“The association of the rock with the well and the rock with Torah, the identification of wisdom with Torah, and the concept of spiritual drink all combine to form a symbolic constellation that makes possible Paul’s connection of the rock and Christ.  In the symbolic transformation of the tradition, he has simply substituted Christ for the rock, which as he already knew represented Torah.  … Christ as the source of spiritual drink has assumed in a figurative sense the role of Torah.  For Paul, the messianic Jew, Christ is the means by which God’s life-sustaining drink is given to the people. … As the wandering Hebrews drank from the rock that followed them in the wilderness, and as the Jews were nourished by the life-giving waters of Torah, so now, claims Paul, the people partake of the Eucharistic drink of Christ who is identified as the rock of the biblical story.”  (pp 168-169)

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So in Orthodoxy the feasts of Mid-Pentecost and of Pentecost tie in theologically the Law/Torah with Christ who is the fulfillment and thus replacement of Torah.  Moses gave the Law, but with Christ comes the Holy Spirit.  Or as St John says in John 1:17 – “For the law was given through Moses; grace and truth came through Jesus Christ.”   And the Scripture readings of the Orthodox Church for these two Great Feasts have at their root and basis an interpretation of Scriptures rooted deeply in ancient Judaism.  Orthodoxy continues in an unbroken line proclaiming and liturgically celebrating the truth which God first made known through Torah, and which is fulfilled in Jesus Christ.

“The link between the rock and Christ – as it was between the rock, well, Torah, and wisdom – appears to be grounded in the notion of the wellspring through which God brings forth life to his people.  … we see the interplay between the biblical images (rock, well, water) and the shifting religious symbols that come to be identified with God’s sustaining power (Torah and Torah interpretation, wisdom, and Christ). …    This is what occurred in 1 Cor 10:4, as Paul has come to perceive Christ as the wellspring of heavenly nourishment.  In the Eucharist, the people of God drink from the wellspring, and  they share in the life-sustaining power of God, which was also poured out upon the people in the wilderness of ancient Sinai.”  (pp 169-170)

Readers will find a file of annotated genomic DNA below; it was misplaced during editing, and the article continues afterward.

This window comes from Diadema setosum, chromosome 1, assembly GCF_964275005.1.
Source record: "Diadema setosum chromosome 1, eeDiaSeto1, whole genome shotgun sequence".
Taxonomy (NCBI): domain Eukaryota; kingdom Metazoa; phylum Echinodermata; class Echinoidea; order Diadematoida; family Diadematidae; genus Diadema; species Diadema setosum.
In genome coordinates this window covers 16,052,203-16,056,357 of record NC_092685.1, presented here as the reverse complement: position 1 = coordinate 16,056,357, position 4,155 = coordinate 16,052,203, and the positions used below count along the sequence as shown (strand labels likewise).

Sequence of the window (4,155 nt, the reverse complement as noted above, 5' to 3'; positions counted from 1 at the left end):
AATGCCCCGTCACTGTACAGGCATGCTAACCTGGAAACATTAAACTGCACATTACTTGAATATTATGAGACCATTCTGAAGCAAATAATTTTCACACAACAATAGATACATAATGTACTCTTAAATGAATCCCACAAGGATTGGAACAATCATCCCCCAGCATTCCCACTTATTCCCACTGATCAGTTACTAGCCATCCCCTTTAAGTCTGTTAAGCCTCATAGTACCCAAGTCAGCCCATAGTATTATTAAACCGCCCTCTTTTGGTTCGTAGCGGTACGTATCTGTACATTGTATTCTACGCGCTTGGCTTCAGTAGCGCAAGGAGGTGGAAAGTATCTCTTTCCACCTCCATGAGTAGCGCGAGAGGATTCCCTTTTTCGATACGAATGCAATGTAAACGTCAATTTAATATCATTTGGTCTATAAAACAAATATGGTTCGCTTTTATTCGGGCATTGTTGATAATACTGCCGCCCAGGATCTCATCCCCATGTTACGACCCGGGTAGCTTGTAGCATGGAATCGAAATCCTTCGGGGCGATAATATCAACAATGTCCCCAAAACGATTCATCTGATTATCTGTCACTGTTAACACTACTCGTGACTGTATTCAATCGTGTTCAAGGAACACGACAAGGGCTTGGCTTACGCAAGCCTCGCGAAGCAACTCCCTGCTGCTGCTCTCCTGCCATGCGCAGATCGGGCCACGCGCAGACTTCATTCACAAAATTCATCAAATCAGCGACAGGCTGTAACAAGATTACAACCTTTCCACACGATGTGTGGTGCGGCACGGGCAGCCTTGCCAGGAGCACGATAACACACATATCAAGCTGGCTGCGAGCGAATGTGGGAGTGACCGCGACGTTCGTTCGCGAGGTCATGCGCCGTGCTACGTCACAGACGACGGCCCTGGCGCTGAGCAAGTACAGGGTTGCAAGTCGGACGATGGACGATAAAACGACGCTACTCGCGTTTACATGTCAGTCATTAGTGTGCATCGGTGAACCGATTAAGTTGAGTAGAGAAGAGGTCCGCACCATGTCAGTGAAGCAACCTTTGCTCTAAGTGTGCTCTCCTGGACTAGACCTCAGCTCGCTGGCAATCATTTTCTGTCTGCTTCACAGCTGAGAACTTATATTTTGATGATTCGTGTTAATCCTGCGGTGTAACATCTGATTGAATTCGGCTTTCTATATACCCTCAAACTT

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The hymns of the Church for the festal period of Pascha-Pentecost clearly follow the thinking of St Paul connecting Christ to Wisdom and to the miraculous rock of the Exodus story.  Christ’s tomb flows forth with the same spiritual drink that the rock provided Israel in the desert.  The Myrrhbearing women come to the tomb of Christ on Easter morning wondering who will move the rock away from the door of the tomb for them.  The rock has already been moved for it symbolically is like the traveling rock of Israel—its purpose is to slake those spiritually thirsting for God.  The huge stone is moved away from the tomb and so from the carved rock tomb springs forth living water. The living water we receive is the eternal life which flows from Christ’s tomb and the Holy Spirit whom Christ sends forth on the world.  When we embrace the Gospel of the resurrection, we are drinking the new vintage drink which springs forth from the tomb of Christ.

[See also my posts: Christ the Rock which is the Fountain of Life,  Christ the Rock Who Follows Us and Christ the Wisdom and Word of God]

Truly, He is risen! 

One thought on “Christ the Water-giving Rock (II)

  1. Pingback: Christ the Water-giving Rock  – Fraternized